Assert

You can use assertions to check if the tested page’s state matches the expected state.

TestCafe provides a comprehensive set of assertions that are based on the Behavior-Driven Development style (BDD-style).

This topic consists of the following sections:

Assertion Structure

To construct assertions, use the test controller’s expect method.

The t.expect method is followed by an assertion method that accepts an expected value and optional arguments.

The following example shows the structure of the deep equality assertion:

await t.expect( actual ).eql( expected, message, options );

The code snippet below demonstrates how to use assertions in a test:

import { Selector } from 'testcafe';


fixture `Example page`
   .page `http://devexpress.github.io/testcafe/example/`;


test('Check property of element', async t => {
   const developerNameInput = Selector('#developer-name');

   await t
       .expect(developerNameInput.value).eql('', 'input is empty')
       .typeText(developerNameInput, 'Peter Parker')
       .expect(developerNameInput.value).contains('Peter', 'input contains text "Peter"');
});

The following assertion methods are available:

Smart Assertion Query Mechanism

In synchronous functional testing, you can execute assertions immediately after test actions.

Synchronous Functional Testing

Functional tests are asynchronous on the web. This means that we cannot get the expected changes immediately after a user’s actions. For example, it can take time for the tested page to send a request to the server for the required data or a user’s action to invoke an animation after which the page reaches its final state. All these intervals cannot be pre-calculated because they depend on various factors: computer performance, network connection speed, etc. In this case, if we perform assertions immediately after the test action, we can get an inconclusive result.

Asynchronous Functional Testing

An additional timeout is usually added when you perform asynchronous functional tests.

Asynchronous Functional Testing with Extra Waiting

To stabilize asynchronous functional tests, you need to add a timeout that allows changes to be applied. Note that adding a timeout can increase the test’s duration.

TestCafe uses the smart assertion query mechanism if the assertion receives a Selector’s DOM node state property or client function promise as an actual value: if an assertion did not pass, the test does not fail immediately. The assertion retries to pass multiple times, and each time it requests the actual property value. The test fails if the assertion could not complete successfully within a timeout:

TestCafe Smart Assertion Query Mechanism

Example:

The following web page is an example:

<html>
    <body>
        <div id="btn" onclick="window.setTimeout(() => this.innerText = 'Loading...', 100)">Click me!</div>
    </body>
</html>

Test code for this page can be as follows.

test('Button click', async t => {
    const btn = Selector('#btn');

    await t
        .click(btn)
        // A regular assertion fails immediately, but TestCafe retries to run DOM state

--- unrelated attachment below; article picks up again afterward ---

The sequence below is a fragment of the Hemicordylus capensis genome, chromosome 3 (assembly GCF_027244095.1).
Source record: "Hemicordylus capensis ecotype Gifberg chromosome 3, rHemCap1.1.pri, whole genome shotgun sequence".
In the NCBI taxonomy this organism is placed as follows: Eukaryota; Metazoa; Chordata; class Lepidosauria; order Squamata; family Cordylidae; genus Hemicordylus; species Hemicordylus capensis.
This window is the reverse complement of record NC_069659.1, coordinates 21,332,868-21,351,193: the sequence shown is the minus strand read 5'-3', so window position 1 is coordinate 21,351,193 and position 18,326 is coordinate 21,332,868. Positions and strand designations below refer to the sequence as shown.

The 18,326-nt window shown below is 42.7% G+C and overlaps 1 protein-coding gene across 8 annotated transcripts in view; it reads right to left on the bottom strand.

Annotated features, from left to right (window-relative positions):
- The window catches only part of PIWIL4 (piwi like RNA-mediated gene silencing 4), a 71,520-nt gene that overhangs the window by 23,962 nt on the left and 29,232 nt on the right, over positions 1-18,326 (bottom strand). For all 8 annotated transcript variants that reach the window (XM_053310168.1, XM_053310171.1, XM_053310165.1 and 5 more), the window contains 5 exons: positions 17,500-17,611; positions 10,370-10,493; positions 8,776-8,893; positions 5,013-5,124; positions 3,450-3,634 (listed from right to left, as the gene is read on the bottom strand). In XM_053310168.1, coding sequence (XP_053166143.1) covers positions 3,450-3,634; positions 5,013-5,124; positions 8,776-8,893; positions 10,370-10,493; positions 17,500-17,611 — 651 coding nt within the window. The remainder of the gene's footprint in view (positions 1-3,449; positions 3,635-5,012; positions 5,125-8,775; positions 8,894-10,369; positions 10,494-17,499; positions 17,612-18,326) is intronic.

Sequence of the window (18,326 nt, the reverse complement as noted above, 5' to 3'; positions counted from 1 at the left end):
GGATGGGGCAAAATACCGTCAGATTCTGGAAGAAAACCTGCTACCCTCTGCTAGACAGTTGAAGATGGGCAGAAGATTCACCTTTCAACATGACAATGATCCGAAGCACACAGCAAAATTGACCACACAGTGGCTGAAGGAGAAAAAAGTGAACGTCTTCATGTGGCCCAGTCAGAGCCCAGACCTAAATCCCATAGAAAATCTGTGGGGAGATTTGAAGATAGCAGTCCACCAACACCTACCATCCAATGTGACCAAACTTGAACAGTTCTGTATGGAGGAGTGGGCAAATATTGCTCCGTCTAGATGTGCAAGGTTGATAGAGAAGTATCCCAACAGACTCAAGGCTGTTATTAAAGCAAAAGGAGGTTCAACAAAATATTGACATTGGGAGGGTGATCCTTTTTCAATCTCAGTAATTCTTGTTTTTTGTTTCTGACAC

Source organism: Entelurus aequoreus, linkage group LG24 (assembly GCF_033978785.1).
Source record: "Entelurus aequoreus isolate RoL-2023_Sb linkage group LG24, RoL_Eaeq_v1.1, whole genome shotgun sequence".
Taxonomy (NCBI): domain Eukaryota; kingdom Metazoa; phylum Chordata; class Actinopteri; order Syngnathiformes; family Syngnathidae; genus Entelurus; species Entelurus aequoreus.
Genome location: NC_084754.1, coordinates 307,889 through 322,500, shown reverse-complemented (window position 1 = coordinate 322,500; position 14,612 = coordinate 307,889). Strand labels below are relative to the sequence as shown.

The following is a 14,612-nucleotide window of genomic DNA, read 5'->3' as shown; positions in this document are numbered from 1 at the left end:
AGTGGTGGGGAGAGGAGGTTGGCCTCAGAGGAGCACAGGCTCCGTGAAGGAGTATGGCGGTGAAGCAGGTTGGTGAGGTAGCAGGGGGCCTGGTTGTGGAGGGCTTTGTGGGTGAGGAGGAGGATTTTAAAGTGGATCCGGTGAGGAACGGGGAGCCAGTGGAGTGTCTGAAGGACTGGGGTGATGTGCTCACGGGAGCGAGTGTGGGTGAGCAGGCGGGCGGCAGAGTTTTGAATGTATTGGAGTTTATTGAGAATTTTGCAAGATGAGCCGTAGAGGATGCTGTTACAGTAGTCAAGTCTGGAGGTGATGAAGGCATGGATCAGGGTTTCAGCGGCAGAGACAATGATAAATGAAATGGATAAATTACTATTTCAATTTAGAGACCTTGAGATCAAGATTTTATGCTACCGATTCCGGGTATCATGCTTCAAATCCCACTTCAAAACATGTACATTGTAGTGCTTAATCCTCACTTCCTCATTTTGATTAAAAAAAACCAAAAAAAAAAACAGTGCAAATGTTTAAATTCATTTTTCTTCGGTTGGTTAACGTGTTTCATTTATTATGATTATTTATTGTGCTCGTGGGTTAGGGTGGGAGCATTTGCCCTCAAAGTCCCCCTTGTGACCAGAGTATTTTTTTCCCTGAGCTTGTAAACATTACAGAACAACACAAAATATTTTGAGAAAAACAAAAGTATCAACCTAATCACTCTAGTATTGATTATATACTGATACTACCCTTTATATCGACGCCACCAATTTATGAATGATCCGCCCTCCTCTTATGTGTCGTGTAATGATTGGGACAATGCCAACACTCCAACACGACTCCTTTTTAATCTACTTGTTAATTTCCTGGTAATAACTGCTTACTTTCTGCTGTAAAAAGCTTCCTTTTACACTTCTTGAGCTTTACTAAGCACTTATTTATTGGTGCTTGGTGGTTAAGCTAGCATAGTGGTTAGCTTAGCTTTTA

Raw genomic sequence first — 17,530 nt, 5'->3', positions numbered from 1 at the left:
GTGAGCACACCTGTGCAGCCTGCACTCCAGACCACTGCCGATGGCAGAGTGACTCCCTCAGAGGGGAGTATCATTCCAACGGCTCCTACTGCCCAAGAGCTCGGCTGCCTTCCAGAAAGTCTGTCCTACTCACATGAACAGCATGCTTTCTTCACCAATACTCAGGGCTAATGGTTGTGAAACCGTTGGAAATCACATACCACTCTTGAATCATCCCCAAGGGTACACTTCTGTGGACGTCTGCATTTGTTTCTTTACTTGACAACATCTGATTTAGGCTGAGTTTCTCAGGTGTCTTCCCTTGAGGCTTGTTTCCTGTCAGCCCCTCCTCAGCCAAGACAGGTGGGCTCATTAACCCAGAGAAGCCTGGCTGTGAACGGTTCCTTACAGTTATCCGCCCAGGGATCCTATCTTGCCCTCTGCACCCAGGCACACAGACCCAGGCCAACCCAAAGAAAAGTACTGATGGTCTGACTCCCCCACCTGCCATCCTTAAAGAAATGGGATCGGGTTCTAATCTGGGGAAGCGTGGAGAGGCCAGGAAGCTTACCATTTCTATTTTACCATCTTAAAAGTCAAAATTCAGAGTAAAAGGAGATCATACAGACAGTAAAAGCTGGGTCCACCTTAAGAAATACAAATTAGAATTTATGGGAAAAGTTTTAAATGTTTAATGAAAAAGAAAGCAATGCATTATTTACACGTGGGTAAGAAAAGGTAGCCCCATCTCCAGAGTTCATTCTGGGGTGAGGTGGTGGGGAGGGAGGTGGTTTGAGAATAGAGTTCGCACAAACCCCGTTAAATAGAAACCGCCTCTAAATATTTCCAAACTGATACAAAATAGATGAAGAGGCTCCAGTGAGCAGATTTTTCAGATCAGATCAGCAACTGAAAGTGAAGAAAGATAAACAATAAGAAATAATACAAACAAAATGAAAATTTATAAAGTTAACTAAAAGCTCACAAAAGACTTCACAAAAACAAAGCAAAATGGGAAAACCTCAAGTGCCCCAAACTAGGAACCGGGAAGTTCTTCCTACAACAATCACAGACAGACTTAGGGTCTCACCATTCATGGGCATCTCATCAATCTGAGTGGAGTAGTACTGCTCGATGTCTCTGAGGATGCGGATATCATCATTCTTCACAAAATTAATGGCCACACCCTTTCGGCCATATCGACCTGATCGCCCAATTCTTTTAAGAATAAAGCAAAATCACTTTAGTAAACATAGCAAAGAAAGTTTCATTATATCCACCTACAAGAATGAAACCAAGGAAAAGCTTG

// assertions many times within the timeout until this assertion passes successfully.
        // The default timeout is 3000 ms.
        .expect(btn.textContent).contains('Loading...');
});

The solution described above allows you to create stable tests with improved runtime performance. It also reduces the risk of errors.

You can specify the assertion query timeout in test code with the options.timeout option. To set the timeout when you launch tests, pass the timeout value to the runner.run method if you use API or specify the assertion-timeout option if you run TestCafe from the command line.

Smart Assertion Limitations

The smart assertion’s auto-retry mechanism only works with:

The auto-retry feature does not work with DOM Node state properties. If you execute the selector as an asynchronous function, its value is immediately resolved and is not updated. The corresponding test fails as a result.

Example:

<html>
    <body>
        <div id="btn" onclick="window.setTimeout(() => this.innerText = 'Loading...', 100)">Click me!</div>
    </body>
</html>
test('Button click', async t => {
    const btn = Selector('#btn');

    await t
        .click(btn)
        .expect(await btn.textContent).contains('Loading...'); //fails because the selector value does not update according to page behavior

    await t
        .click(btn)
        .expect(btn()).contains({ innerText: 'Loading...'}); //fails because the selector value does not update according to page behavior

    await t
        .click(btn)
        .expect(btn.innerText).eql('Loading...'); //passes because the promise returned from the selector eventually updates
});

Options

options.timeout

Type: Number

The time (in milliseconds) an assertion can take to pass before the test fails if a selector property or client function promise is used.

Default value: The timeout is specified with the runner.run API method or the assertion-timeout command line option.

await t.expect(Selector('#elementId').innerText).eql('text', 'check element text', { timeout: 500 });

Note

In addition to built-in assertions, you also can use assertions from Node.js’s assert module or 3rd-party library (for example chai). In this case, specify the time required to complete asynchronous actions with the t.wait(timeout) method.

options.allowUnawaitedPromise

Only promises the selectors and client functions return can be passed as the assertion’s actual value. If you pass a regular unawaited promise, TestCafe throws an error.

If you need to assert a regular promise, set the allowUnawaitedPromise option to true.

await t.expect(doSomethingAsync()).ok('check that a promise is returned', { allowUnawaitedPromise: true });